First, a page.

There are two factors at play here making oil prices less influential in Green than many people think. For one, there is a recognition that oil's current lower price is a result of the economic crisis and this doesn't alter the long term reality that a rising China and India will further pressure tight world oil supplies.
The second is the more daunting fact that we are at a crucial point; the world must control carbon output or face dire consequences. Here is one telling tidbit from one of the many global warming reports I've read lately. The federal report "Global Climate Change Impacts in the U.S." notes that from 1960 through 1990, there was one day a year that averaged 90 degrees or higher in Boston. By 2040, there likely will be 39 days over 90 degrees and more than 60 days annually by 2070, of which 24 should average over 100 degrees.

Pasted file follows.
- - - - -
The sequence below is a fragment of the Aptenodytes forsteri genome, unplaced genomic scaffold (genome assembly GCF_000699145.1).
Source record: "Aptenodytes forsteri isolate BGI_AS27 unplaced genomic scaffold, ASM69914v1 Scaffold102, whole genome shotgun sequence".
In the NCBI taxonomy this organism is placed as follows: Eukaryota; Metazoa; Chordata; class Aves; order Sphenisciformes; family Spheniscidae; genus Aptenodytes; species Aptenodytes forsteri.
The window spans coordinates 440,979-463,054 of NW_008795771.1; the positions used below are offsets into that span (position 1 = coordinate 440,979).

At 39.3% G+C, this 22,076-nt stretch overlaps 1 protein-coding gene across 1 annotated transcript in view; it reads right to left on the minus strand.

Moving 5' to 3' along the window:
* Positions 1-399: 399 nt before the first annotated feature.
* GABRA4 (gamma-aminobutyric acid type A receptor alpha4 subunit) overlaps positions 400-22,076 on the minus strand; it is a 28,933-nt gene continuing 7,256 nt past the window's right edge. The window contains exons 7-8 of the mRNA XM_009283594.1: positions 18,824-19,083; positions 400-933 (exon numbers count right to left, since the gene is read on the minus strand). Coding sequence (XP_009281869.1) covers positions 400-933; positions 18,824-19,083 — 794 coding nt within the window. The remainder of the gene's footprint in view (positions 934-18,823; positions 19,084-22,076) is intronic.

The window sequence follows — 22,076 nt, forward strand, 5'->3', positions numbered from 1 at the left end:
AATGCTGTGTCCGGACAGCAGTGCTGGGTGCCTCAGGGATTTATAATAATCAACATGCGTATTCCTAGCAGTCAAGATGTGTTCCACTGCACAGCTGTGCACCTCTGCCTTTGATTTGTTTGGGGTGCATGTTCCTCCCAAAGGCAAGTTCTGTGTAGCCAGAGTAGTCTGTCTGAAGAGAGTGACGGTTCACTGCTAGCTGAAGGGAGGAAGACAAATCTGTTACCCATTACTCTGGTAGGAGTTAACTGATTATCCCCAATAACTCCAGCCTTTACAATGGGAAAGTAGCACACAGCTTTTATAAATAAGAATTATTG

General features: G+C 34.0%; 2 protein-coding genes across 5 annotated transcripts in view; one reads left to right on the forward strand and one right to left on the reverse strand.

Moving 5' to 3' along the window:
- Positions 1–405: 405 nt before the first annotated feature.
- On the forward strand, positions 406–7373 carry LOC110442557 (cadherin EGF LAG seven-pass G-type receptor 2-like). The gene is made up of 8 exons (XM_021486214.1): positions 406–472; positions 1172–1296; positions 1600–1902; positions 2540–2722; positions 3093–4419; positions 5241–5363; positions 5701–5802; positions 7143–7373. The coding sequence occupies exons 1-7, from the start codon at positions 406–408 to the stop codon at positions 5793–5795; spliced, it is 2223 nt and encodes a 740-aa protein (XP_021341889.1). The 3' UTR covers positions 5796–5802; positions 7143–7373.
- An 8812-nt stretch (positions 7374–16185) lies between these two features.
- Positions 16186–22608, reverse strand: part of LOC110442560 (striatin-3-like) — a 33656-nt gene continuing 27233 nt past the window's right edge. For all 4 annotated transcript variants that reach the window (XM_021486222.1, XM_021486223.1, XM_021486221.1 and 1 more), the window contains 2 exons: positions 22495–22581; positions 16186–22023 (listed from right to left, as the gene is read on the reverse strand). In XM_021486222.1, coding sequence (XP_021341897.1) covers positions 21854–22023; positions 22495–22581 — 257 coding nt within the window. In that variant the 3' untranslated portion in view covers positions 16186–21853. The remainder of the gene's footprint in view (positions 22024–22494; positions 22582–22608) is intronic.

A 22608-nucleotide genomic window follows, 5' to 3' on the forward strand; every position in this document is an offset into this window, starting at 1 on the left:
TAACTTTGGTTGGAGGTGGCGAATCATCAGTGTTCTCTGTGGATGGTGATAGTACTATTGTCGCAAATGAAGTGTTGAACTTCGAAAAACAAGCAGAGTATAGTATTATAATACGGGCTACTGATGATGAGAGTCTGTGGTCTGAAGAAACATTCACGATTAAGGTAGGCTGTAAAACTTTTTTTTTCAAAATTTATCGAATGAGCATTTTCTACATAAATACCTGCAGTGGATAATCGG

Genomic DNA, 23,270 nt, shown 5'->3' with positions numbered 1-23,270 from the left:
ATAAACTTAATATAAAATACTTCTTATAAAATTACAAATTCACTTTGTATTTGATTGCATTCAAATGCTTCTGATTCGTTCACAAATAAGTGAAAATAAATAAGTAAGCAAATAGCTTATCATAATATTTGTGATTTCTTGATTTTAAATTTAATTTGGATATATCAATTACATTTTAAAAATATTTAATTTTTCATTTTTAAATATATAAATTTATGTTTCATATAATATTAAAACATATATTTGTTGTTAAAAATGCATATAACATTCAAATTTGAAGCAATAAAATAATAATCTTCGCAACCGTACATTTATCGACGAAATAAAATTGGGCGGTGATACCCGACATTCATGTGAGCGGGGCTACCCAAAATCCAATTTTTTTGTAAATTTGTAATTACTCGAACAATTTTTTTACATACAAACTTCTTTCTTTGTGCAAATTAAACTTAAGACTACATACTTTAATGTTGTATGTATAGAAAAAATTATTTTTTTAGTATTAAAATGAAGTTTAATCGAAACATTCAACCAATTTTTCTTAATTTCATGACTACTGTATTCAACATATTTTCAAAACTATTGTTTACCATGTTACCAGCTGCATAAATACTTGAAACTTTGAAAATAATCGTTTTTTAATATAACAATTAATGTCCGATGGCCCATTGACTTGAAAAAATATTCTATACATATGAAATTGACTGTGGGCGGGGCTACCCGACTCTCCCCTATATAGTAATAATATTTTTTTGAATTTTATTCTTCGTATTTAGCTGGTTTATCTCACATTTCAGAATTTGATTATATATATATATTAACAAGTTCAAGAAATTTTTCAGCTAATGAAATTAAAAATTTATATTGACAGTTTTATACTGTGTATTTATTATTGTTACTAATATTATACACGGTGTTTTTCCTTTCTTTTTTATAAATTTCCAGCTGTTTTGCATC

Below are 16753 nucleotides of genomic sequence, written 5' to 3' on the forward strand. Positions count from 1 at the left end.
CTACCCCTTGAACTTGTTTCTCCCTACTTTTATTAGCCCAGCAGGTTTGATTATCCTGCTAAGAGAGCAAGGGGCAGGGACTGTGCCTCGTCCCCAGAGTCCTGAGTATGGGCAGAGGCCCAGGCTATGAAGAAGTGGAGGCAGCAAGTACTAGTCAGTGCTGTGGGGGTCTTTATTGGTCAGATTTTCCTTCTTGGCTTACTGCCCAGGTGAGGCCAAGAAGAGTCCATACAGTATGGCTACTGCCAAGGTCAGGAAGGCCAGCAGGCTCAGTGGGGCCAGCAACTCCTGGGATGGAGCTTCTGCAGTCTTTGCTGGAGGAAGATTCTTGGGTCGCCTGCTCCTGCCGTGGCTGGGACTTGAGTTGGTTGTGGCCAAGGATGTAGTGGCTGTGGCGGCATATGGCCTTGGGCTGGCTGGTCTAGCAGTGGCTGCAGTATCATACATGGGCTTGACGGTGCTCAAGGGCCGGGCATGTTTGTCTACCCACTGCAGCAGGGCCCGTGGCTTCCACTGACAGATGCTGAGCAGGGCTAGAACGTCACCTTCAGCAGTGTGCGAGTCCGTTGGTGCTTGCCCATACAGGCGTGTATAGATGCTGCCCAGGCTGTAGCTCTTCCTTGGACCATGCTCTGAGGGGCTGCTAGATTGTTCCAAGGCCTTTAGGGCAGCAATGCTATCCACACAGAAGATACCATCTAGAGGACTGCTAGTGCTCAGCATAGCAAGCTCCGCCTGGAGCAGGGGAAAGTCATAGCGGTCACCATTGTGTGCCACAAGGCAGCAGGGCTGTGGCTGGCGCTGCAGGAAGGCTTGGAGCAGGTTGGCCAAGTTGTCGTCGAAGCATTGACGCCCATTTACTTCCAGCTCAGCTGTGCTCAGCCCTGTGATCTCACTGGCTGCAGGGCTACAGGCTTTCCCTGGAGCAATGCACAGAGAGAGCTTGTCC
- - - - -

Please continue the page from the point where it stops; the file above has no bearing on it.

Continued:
Of course this implies more than just a few more sweltering days--with that comes rising sea levels (over three feet is now likely within the century, according to this month's New Scientist), more deadly hurricanes, water shortages and famine. Fortunately, we're seeing people around the world taking action.
In Japan, for instance, the Liberal Democratic Party, which has ruled nearly uninterrupted for 50 years, is looking at near certain defeat in its upcoming election thanks to an unpopular position on greenhouse gas emissions. As the Green blog at http://www.TNR.com points out, the LDP wants to slash Japan's emissions by 15% of 2005 levels by 2020. The people of Japan, the world's fifth most significant greenhouse gas emitter, want more drastic cuts, which the rival Democratic Party of Japan is offering. The DPJ wants a 30% cut as part of a "Green New Deal for Japan."